It has been a long time since I wrote my last piece about the market. And as I am not a specialist of the bond market, I will stick to the equities and the “stocks only go up” narrative.
One of the major events of the past days has been the sudden crash of the volume on call options, after more than one year of increasing gamma squeeze, as more and more investors were heavily betting on short-term OTM calls forcing market makers to keep buying stocks or indices to hedge their books. While SoftBank admited that they were involved in that scheme, individuals have been also pretty active, feeding the so-called “Nasdaq whale.”
The fact the YOLO army is buying less calls does not necessarily mean that the market has turned bearish on US tech, as evidenced by the fact that the put to call ratio remains extremely low. Said differently, it’s all about people quitting the speculative game on calls, and some surveys suggest that many Americans plan to spend their checks doing “normal things” like travelling or whatsoever.
Somehow, the launch of the Buzz ETF at the beginning of March may have signaled the top of the retail mania. Ironically, it was also the day when Dave Portnoy appeared on TV with a suit.
Of course, the real reason might be different. And perhaps, the GameStop and AMC events of January played a significant role in that brutal change of sentiment. Indeed, a recent survey by Bankrate.com and YouGov shows that nearly 50% of Americans now say the stock market is “rigged against individual investors.” That should explain why Jim Cramer is begging people to stay in the market on his Twitter account today.
I have learned to be careful about calling the top and to stay humble. I ran several simulations based on the LPPLS model in 2020, which gave me very interesting results, but only for short-term trading strategies, and not from a long-term investment perspective.
However, we should all bear in mind that the US equity market is doomed to fail on the long run. I have created a thread on Twitter to list all the extravagant things we hear everyday about stocks, cryptos, or NFTs, and the level of madness is impressive.
It is interesting to look at a logarithmic chart of the Nasdaq 100 index (NDX), to realize how crazy the past few years have been in terms of performance. As you can see, it has displayed a straight line since 2010. As it is a logarithm function of the actual level, it means that the index has moved exponentially over that period, which is definitely not an healthy move.
More interestingly, there has even been a breakout after March 2020, as the log curve has moved faster than the previous trend line, implying monster returns. The same thing occurred during the dotcom bubble, as tech stocks went far above the log trend line from 1998 to 2000. I am not saying that such a pattern signals an imminent reversal, but we are talking about extreme variations that should lead to caution among participants.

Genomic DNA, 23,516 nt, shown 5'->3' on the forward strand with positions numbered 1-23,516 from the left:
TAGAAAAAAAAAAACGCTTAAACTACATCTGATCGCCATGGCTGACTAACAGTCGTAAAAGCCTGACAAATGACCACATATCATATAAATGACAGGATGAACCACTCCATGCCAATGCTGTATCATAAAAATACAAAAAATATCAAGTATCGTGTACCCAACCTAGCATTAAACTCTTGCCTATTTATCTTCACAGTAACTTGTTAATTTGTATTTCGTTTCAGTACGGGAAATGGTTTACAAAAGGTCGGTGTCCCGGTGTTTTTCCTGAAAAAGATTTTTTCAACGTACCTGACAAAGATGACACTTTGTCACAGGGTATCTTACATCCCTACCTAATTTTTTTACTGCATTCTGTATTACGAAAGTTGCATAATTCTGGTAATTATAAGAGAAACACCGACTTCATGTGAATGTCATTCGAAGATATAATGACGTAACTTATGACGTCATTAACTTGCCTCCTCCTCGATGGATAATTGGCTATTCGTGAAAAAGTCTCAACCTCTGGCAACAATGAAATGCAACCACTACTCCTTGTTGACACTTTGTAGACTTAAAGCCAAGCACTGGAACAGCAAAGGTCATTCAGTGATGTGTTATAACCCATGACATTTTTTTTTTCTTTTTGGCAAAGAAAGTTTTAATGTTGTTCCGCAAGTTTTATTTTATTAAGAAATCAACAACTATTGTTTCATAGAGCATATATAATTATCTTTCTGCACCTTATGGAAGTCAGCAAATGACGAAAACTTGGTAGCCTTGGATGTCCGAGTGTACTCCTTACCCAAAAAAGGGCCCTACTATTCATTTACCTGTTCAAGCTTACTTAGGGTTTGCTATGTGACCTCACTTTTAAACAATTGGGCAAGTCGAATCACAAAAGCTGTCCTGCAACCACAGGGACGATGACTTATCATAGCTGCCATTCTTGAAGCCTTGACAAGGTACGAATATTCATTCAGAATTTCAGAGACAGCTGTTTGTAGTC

Besides, as already suggested before, the Nasdaq is technically displaying various signs of weakness, such as bearish divergences. Therefore, either there is a big catalyst that invalidates those signals, or it will be difficult for US tech indices to avoid a correction (or more) that would not be a surprise given the extreme disconnect between valuations and fundamentals.
As explained in a previous post (see Perseverance), it is complicated for American authorities to accept the idea that stocks can go down significantly, since it would mean that many households would be much poorer than already thought. But that would reflect the economic truth, as you cannot get infinite wealth expansion, without organic GDP growth. Otherwise, you only rely on monetary illusion, and history shows that it is not supposed to end well.
Of course, everyone has been expecting a reaction of the Fed and other central banks to create the conditions for a strong market rebound. In fact, many people have called a short squeeze for the past weeks (on treasuries, tech and growth stocks, etc.). However, the more investors expect something, the lower the probability of occurrence. Short squeezes are more likely to take place when fear is everywhere.
I am not saying that Powell does not still have the possibility to send the Nasdaq back to all time high. But remember that they cannot fuel the “everything bubble” forever without increasing distortions elsewhere in the system, and somehow, this idea can be seen another statement of the second law of thermodynamics.
There have been many canaries in the coal mine recently, such as the spectacular WallStreetBets drama, the ongoing silver squeeze, the crypto mania, or heavy speculation on commodities and rates. By launching infinite QE, the US have also unleashed a monster that has just begun to threaten the whole US dollar system.
It is true that Powell can stick to the official narrative, and keep sending even more dovish messages to markets. But that will lead to even more problematic side effects.
Therefore, the key question for all of us is, what is the critical point beyond which it becomes impossible to stop the big avalanche that many people have expected for years?